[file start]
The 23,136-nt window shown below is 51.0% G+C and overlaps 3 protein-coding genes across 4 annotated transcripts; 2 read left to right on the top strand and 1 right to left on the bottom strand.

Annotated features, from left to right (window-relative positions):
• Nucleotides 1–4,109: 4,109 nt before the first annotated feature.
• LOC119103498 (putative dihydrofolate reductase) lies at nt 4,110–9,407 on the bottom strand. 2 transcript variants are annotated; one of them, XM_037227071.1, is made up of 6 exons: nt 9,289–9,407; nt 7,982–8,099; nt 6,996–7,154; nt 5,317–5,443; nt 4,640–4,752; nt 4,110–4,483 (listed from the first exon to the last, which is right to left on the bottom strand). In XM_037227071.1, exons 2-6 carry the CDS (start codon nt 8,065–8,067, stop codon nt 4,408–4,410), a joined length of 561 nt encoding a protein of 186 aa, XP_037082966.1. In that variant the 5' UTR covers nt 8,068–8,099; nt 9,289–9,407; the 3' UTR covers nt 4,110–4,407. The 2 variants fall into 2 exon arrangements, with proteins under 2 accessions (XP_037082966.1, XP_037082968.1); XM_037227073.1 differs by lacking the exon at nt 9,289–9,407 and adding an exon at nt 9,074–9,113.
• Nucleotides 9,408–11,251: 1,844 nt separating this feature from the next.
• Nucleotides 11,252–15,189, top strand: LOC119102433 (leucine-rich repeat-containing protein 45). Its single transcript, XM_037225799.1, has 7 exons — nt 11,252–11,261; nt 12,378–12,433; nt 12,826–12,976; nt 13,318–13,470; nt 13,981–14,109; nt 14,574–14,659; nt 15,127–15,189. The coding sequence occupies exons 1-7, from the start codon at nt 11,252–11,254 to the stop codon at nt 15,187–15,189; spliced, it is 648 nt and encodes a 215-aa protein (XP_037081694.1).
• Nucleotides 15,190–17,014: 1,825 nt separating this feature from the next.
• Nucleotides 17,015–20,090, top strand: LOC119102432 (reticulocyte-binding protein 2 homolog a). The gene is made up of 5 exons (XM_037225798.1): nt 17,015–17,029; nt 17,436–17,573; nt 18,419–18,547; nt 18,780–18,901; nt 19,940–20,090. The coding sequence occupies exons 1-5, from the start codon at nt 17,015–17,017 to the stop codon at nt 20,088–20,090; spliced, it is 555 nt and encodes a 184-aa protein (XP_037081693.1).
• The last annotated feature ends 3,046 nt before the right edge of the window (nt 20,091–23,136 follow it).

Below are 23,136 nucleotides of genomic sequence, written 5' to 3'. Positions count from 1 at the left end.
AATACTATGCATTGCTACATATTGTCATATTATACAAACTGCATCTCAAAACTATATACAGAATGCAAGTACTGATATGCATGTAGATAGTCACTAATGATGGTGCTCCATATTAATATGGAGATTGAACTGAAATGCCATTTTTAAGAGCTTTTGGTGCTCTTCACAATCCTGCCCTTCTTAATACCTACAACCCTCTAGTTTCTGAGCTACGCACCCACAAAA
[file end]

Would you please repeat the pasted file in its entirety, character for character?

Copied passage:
The 23,136-nt window shown below is 51.0% G+C and overlaps 3 protein-coding genes across 4 annotated transcripts; 2 read left to right on the top strand and 1 right to left on the bottom strand.

Annotated features, from left to right (window-relative positions):
• Nucleotides 1–4,109: 4,109 nt before the first annotated feature.
• LOC119103498 (putative dihydrofolate reductase) lies at nt 4,110–9,407 on the bottom strand. 2 transcript variants are annotated; one of them, XM_037227071.1, is made up of 6 exons: nt 9,289–9,407; nt 7,982–8,099; nt 6,996–7,154; nt 5,317–5,443; nt 4,640–4,752; nt 4,110–4,483 (listed from the first exon to the last, which is right to left on the bottom strand). In XM_037227071.1, exons 2-6 carry the CDS (start codon nt 8,065–8,067, stop codon nt 4,408–4,410), a joined length of 561 nt encoding a protein of 186 aa, XP_037082966.1. In that variant the 5' UTR covers nt 8,068–8,099; nt 9,289–9,407; the 3' UTR covers nt 4,110–4,407. The 2 variants fall into 2 exon arrangements, with proteins under 2 accessions (XP_037082966.1, XP_037082968.1); XM_037227073.1 differs by lacking the exon at nt 9,289–9,407 and adding an exon at nt 9,074–9,113.
• Nucleotides 9,408–11,251: 1,844 nt separating this feature from the next.
• Nucleotides 11,252–15,189, top strand: LOC119102433 (leucine-rich repeat-containing protein 45). Its single transcript, XM_037225799.1, has 7 exons — nt 11,252–11,261; nt 12,378–12,433; nt 12,826–12,976; nt 13,318–13,470; nt 13,981–14,109; nt 14,574–14,659; nt 15,127–15,189. The coding sequence occupies exons 1-7, from the start codon at nt 11,252–11,254 to the stop codon at nt 15,187–15,189; spliced, it is 648 nt and encodes a 215-aa protein (XP_037081694.1).
• Nucleotides 15,190–17,014: 1,825 nt separating this feature from the next.
• Nucleotides 17,015–20,090, top strand: LOC119102432 (reticulocyte-binding protein 2 homolog a). The gene is made up of 5 exons (XM_037225798.1): nt 17,015–17,029; nt 17,436–17,573; nt 18,419–18,547; nt 18,780–18,901; nt 19,940–20,090. The coding sequence occupies exons 1-5, from the start codon at nt 17,015–17,017 to the stop codon at nt 20,088–20,090; spliced, it is 555 nt and encodes a 184-aa protein (XP_037081693.1).
• The last annotated feature ends 3,046 nt before the right edge of the window (nt 20,091–23,136 follow it).

Below are 23,136 nucleotides of genomic sequence, written 5' to 3'. Positions count from 1 at the left end.
AATACTATGCATTGCTACATATTGTCATATTATACAAACTGCATCTCAAAACTATATACAGAATGCAAGTACTGATATGCATGTAGATAGTCACTAATGATGGTGCTCCATATTAATATGGAGATTGAACTGAAATGCCATTTTTAAGAGCTTTTGGTGCTCTTCACAATCCTGCCCTTCTTAATACCTACAACCCTCTAGTTTCTGAGCTACGCACCCACAAAA